Another Dimension of Us

Another Dimension of Us
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Release Date
January 17, 2023
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The Breakfast Club meets Stranger Things in this thrilling science fiction story about teens from the past and the future who travel across the astral plane to save the ones they love.

In 1986, Tommy Gaye is in love with his best friend, budding teen poet Renaldo Calabasas. But at the height of the AIDS crisis and amidst the homophobia running rampant across America, Tommy can never share his feelings. Then, one terrible night, Renaldo is struck by lightning. And he emerges from the storm a very different boy. 

In 2044, Herron High student Pris Devrees jolts awake after having a strange nightmare about a boy named Tommy and a house in the neighborhood the locals affectionally call "The Murder House." When she ventures to the house to better understand her vivid dreams, she happens upon an old self-help book that she soon realizes is a guide to trans-dimensional travel.

As bodies and minds merge across the astral plane, Pris, Tommy, and their friends race to save Renaldo from a dangerous demon, while uncovering potent realities about love, sexuality, and friendship.

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intriguing YA sci-fi
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ANOTHER DIMENSION OF US is an intriguing YA sci-fi read that follows teens in two timelines, 1986 and 2044. In 1986, Tommy Gaye has a crush on his close friend, Renaldo Calabasas. They are in a small poetry club together in school, and Tommy is not sure how to let Rene know about his feelings. Rene is obsessed with a book he found at the library about astral projection, and he has been trying to make it work. That was, until he started feeling like someone was following him with potentially sinister motives. Then, one day, Rene is not at school and is instead in a coma after being struck by lightning. When he comes out of the coma, he is a completely different person and does not even seem to remember Tommy.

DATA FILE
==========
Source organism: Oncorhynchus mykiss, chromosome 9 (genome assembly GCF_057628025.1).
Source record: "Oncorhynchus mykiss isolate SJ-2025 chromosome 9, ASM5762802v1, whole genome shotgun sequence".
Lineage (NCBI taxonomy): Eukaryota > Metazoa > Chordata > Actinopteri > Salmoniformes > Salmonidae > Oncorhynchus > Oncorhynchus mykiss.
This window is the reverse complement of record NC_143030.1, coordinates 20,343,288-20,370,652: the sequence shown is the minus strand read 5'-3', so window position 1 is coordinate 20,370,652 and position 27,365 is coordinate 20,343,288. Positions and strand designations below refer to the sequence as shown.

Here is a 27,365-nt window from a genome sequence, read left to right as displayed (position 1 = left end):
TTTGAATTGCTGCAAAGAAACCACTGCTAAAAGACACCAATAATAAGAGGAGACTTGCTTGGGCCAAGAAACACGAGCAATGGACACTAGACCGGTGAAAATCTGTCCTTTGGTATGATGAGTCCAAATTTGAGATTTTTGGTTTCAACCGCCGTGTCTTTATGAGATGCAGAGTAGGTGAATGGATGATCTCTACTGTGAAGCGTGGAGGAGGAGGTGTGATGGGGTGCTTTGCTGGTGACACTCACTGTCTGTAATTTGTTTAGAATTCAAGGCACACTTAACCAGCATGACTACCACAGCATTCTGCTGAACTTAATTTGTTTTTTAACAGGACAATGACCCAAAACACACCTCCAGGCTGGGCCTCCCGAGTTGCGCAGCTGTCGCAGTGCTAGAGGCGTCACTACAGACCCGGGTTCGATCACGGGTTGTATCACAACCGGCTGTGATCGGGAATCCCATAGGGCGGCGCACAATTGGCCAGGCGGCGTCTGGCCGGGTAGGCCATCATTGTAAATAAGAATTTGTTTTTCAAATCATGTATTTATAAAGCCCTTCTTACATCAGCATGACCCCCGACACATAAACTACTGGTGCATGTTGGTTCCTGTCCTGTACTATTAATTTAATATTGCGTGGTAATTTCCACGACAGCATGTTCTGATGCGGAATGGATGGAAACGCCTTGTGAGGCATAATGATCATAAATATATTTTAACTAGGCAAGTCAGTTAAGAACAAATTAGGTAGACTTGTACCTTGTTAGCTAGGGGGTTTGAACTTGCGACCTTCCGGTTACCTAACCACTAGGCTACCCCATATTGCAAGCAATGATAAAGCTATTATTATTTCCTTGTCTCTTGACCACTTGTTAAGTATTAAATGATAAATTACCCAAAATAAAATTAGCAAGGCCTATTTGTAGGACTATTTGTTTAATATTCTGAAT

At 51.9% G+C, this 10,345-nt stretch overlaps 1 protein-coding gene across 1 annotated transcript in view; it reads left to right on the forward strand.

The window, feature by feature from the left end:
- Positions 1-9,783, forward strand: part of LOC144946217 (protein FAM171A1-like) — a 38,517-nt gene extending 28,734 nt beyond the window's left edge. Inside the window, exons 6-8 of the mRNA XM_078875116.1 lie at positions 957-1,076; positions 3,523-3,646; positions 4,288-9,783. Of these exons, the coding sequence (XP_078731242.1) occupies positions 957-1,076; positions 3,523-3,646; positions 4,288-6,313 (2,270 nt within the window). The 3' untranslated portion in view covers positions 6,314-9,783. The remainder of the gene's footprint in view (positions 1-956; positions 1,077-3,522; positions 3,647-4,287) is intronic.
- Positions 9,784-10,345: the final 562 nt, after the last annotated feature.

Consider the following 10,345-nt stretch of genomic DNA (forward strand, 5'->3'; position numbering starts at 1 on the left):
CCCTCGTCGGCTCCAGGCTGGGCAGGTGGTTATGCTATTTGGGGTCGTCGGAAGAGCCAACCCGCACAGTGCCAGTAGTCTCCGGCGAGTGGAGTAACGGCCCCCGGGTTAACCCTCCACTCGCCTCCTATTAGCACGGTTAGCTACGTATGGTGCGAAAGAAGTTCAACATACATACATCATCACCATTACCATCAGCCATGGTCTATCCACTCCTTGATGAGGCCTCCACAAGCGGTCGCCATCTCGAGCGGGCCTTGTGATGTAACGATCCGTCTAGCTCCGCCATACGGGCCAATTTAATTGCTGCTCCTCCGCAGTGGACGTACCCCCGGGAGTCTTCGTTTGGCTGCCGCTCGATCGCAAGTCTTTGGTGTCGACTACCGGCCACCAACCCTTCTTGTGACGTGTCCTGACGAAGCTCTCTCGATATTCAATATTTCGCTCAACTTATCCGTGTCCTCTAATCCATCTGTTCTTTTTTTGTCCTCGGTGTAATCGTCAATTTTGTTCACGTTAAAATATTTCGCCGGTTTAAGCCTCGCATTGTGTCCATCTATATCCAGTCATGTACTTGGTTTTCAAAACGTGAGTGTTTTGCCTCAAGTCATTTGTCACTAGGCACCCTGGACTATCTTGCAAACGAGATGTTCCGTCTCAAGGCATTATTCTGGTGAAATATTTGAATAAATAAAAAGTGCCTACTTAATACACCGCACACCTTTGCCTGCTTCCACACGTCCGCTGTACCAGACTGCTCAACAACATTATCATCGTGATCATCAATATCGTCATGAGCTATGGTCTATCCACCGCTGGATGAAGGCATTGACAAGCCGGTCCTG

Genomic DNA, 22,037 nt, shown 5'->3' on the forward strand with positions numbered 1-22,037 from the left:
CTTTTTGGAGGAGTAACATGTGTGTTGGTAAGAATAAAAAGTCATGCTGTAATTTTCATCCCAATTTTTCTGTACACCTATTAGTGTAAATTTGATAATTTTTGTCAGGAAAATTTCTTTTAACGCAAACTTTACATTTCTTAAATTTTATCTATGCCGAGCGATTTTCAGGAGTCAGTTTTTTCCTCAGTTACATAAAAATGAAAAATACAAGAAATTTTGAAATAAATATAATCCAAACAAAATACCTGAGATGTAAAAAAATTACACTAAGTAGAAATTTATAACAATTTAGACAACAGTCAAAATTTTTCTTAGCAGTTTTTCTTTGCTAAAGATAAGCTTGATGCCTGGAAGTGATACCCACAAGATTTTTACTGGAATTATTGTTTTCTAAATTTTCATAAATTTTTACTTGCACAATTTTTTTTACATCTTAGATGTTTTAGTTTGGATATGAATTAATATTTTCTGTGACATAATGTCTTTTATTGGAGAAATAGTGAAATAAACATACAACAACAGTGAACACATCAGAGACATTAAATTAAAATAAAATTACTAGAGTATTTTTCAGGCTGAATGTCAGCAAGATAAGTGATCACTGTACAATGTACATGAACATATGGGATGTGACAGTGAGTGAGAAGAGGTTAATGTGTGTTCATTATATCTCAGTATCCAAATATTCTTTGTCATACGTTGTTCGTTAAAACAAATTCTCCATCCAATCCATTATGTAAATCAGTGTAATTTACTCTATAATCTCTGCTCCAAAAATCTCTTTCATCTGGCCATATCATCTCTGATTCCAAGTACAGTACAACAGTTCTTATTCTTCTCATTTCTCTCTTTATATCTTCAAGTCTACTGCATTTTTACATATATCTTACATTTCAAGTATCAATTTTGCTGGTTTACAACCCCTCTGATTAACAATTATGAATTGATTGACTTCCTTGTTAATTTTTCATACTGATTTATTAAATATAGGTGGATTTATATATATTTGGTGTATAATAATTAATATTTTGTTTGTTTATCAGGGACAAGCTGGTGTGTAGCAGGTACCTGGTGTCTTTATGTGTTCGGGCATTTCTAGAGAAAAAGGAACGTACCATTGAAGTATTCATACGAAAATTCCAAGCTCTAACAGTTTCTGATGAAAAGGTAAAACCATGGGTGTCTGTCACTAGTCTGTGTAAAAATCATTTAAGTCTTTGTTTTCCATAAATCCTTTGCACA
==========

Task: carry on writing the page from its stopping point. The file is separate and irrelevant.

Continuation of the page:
In 2044, Pris goes to the same high school in the post-apocalyptic landscape caused by an ever-mutating virus. Teens in the town visit the Murder House to scare themselves and each other. When she goes with friends, they find an old book on astral projection. When her best friend gets a hold of it, something strange begins happening to her.

As Pris and Tommy try to figure out what is happening, they must also learn about astral projection before it is too late to save their friends.

What I loved: The premise of the story was really interesting with some thought-provoking themes. The book differentiates between the two timelines well, and the characters felt quite different. This imagines quite a different future than our experiences in the 2020s would predict, and these were intriguing to imagine. In 2044, they are dealing with a virus that had been around for 20 years or so and keeps mutating. In 1986, they are learning about a virus that seems to be targeting LGBT people (AIDS). These viruses and the response to them were juxtaposed amidst the background of the astral projection plots.

The story really speaks to the challenges of the teenage experience in terms of figuring out who you are and learning to embrace it. This was true in both timelines, albeit with disparate culture and experiences. The reader is introduced to Tommy first, and his story seemed to take priority, though many perspectives are eventually given to tell the story. Beyond Tommy and Pris, there are other chapters told from other characters' perspectives that flesh out the story more, such as from the perspective of a teacher and her experience with friends who had AIDS.

The sci-fi elements were pretty unique around astral projection as well as the future world-building, though they seemed to take a backseat to some of the personal development plots ongoing amidst the story.

What left me wanting more: The story seemed to get a bit windy in the middle, and it was harder to follow and focus on the key characters. The other perspectives kind of took the story off-track, and it was harder to stay immersed in the story as a result. There is a lot going on in each timeline, so it could have been helpful to really get into the main characters and stick with the main plot. However, some of the side tracks were also intriguing, so there are some pluses and minuses to both. It would be easy to put the book down in the middle when things get muddled, but the end does pull things back together as the reader begins to get more answers.

Final verdict: Overall, ANOTHER DIMENSION OF US is an intriguing YA sci-fi read about finding yourself, friendship, and being true to who you are.
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